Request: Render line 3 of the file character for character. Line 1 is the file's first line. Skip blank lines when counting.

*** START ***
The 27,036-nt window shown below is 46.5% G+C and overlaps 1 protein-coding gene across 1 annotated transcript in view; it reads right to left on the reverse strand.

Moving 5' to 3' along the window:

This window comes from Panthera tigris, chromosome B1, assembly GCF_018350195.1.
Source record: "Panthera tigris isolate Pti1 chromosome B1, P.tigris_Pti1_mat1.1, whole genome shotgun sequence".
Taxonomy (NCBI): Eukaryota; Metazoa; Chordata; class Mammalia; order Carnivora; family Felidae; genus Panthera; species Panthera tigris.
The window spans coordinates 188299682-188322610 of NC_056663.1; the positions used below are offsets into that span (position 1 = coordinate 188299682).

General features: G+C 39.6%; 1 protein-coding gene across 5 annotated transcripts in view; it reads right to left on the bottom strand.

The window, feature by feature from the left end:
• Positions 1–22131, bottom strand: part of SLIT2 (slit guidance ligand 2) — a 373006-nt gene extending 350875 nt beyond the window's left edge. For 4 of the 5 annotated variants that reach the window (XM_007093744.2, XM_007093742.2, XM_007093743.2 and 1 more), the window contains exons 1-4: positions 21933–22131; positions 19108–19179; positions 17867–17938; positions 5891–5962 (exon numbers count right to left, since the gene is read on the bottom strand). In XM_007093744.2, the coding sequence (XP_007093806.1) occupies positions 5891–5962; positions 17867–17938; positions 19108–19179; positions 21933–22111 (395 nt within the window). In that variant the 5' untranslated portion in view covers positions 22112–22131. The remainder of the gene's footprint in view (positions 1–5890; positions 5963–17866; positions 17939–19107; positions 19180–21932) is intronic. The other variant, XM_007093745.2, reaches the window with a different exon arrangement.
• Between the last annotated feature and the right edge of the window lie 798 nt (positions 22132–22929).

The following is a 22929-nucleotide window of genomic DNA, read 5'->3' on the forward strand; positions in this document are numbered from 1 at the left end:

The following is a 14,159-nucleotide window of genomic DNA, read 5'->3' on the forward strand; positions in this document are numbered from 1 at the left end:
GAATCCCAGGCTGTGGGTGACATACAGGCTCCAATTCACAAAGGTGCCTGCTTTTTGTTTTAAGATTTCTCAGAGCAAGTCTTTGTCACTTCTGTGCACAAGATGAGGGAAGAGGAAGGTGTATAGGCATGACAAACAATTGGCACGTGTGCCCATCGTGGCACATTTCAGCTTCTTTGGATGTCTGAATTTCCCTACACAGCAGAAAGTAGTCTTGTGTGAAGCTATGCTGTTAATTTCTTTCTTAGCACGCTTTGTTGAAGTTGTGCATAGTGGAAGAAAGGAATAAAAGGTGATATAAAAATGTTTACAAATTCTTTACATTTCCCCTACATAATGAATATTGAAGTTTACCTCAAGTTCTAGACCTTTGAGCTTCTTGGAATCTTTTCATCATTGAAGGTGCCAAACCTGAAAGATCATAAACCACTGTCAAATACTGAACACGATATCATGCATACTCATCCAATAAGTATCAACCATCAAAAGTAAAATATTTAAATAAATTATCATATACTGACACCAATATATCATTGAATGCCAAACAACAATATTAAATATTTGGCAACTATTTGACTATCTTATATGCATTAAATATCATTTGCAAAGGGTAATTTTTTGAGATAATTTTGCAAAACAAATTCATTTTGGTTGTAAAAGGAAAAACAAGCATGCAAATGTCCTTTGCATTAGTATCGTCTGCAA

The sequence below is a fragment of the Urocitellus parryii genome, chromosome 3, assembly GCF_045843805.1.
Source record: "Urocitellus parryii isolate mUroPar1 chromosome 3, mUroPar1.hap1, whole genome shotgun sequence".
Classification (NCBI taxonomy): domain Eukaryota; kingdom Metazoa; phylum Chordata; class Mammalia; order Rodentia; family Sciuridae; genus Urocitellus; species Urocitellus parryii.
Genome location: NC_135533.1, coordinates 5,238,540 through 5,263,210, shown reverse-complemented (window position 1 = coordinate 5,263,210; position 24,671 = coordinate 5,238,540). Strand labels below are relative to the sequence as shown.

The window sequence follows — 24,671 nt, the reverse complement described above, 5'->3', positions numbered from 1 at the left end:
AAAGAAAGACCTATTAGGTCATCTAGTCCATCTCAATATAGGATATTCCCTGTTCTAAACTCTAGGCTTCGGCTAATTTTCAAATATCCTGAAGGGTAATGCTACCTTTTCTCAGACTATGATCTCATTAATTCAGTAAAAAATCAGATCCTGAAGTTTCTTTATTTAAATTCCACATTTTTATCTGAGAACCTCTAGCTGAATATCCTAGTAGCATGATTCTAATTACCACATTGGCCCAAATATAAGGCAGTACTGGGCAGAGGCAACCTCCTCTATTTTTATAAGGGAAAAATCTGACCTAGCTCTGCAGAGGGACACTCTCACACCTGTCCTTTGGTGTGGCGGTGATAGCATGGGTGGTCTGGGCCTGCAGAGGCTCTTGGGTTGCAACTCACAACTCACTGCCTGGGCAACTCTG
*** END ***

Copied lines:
This window comes from Panthera tigris, chromosome B1, assembly GCF_018350195.1.